By Mike Wise
Thursday, March 23, 2006
There is an ongoing sociological experiment inside the Georgetown athletic department. It is a coming together of culture and style that serves to refute any misguided perception about which college basketball team milks a clock for a good shot and why.
John Thompson III would rather keep the discussion simple and say his team is "just playing ball." Allen Iverson, Chris Mullin and Carmelo Anthony -- former prolific scorers from the same conference -- might call it heresy.
Either way, an Ivy League passing game is flourishing at a Big East school, A.I.'s alma mater, at that.
It is the Princeton offense -- on steroids. It is about precise and purposeful cutting, moving without the basketball and creating deception and confusion in a span of 35 seconds. It is the most aesthetically appeasing offense in the pro and college game today, and it is dissecting very good teams in the NCAA tournament.
It was brought to Georgetown by Thompson, a former player and disciple of former Princeton coach Pete Carril, the mad-scientist looking character who invented it. The Hoyas are taking apart squads so well that befuddled players from Ohio State and Northern Iowa will watch from their couches this weekend while Thompson and his players play Florida in the round of 16.
Many kids still don't understand how the gray jersey they had locked down on the wing changed direction in a blink and caught a threaded bounce pass for a layup. They all must wonder, deep down: "How come Backdoor U. is still playing and we're out?"
That's easy. The Hoyas are a smarter, more cohesive and patient basketball team. In an increasingly I-gotta-get-mine, sneaker-deal world, they bought into a system of five teammates playing as one. They long ago tuned out the "Georgetown-plays-boring" lament and kept learning and winning.
And here's the crazy part: If any of them harbors NBA dreams, this offense is helping them more than erupting for 25 points per night elsewhere.
"A lot of people say, 'Young black kids don't like that offense.' I don't buy that," said Caron Butler, the Wizards forward who learned the offense this season. "I think it's all young kids on the playground, period. They want to run and dunk and have that freedom to score. What they don't realize is, once you learn this offense, that freedom goes to another level."
There is no hard evidence that rival coaches have slighted Georgetown's offense in recruiting wars, but when college basketball is seen as an NBA audition by so many youngsters, the thought is you must get yours in college. Who's drafting a kid averaging 12 points, 6 rebounds and 3 assists?
Worse, such thinking embraces a warped stereotype.
"People try to associate it with patterns and discipline and they wrongly conclude that's not what black kids want," said the coach's father, John Thompson Jr. "That's just [expletive]. People tend to think African American kids don't want discipline. They just want to run and dunk.
"Well, I see the crowd react when they score backdoor. They're having fun, so my son is destroying that idea."
Thompson added: "John probably doesn't want the stereotype used as a negative aspect in recruiting. He's not the only one the shot clock runs out on, you know."
If Big John's Hoyas hammered their foes, his son's teams use a surgical scalpel.
"You get to the same point that the old Georgetown teams had on defense," Thompson III said. "Where you know, 'We have answers.' "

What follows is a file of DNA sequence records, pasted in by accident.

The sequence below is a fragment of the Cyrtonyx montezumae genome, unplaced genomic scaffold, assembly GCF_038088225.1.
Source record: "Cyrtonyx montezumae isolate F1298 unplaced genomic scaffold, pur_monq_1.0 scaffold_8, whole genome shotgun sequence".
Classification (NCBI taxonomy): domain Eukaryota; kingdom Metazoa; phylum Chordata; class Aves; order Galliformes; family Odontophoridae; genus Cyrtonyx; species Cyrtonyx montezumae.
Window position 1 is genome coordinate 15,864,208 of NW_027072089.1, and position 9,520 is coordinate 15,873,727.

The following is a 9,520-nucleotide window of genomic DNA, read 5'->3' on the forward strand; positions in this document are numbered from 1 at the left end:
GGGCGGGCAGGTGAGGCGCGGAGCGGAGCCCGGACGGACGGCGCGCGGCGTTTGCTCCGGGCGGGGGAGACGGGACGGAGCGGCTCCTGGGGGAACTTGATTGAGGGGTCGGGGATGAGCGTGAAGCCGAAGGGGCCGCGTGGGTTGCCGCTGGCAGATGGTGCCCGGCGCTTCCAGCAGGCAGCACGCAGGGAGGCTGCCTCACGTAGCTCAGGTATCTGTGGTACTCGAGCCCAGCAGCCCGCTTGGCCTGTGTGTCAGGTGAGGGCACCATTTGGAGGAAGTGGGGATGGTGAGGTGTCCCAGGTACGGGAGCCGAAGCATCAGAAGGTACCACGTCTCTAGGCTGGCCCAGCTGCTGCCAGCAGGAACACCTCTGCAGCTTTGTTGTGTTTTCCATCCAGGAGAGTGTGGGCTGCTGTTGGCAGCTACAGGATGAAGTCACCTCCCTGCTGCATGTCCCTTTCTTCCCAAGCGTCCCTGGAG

Carril's signature moment came in his last win at Princeton with Thompson III on his bench as an assistant. Charles O'Bannon and his 1996 defending national champion UCLA team were the victims of a backdoor layup straight from the eccentric mind of college basketball's Yoda. The Bruins were done in by a squad that had no business being in the same gym, talent-wise.
It is no accident that Carril's tenure as an assistant coach and consultant for the Sacramento Kings coincided with the most exciting brand of NBA basketball the past decade. The angles and economy of movement that Chris Webber, Vlade Divac, Mike Bibby and others employed brought the sublime choreography of the game back.
The Wizards, Nets and Kings became some of the offense's most accomplished practitioners during the past decade. Thompson figures that out of 30 NBA teams, "probably 10 are running at least bits and pieces of that offense." There are many variations, depending on personnel.
Yet for better or worse during early-signing periods, the Princeton label sticks.
"This is the story I tell a lot of recruits," he said. "It might have been Pops's last year here. He was watching tape of a Syracuse game. The announcers, who will remain nameless, were saying, 'Suffocating Georgetown defense.' Pops pushed pause, looked at me and said, 'We haven't been a really good defensive team for a couple of years now. But as long as people see Georgetown across the chest, that's what people will say.'
"Now, at Princeton, there was a stretch there where you did hold the ball. You did shoot at the end of the shot clock. We did get a layup or a three. And so, because we had success, and because Coach Carril's teams won during that stretch, people forget about his high-scoring teams. That stereotype set in. 'That's what they do.'
"Are we doing what people are saying we're doing? No, because that image stuck, that's what Princeton basketball is to them."
Said Hoyas senior Darrel Owens, before he left for Minneapolis on Wednesday for Georgetown's game against Florida on Friday: "We were kind of skeptical at first about it because I didn't know a lot about the offense. I knew that it slowed you down and made you pass the ball around and get everybody involved.
"But the moment that I was taught the Princeton offense, I knew it helped me and it tremendously helped our team. I mean, why would I disagree? Look where we're going: the Sweet 16."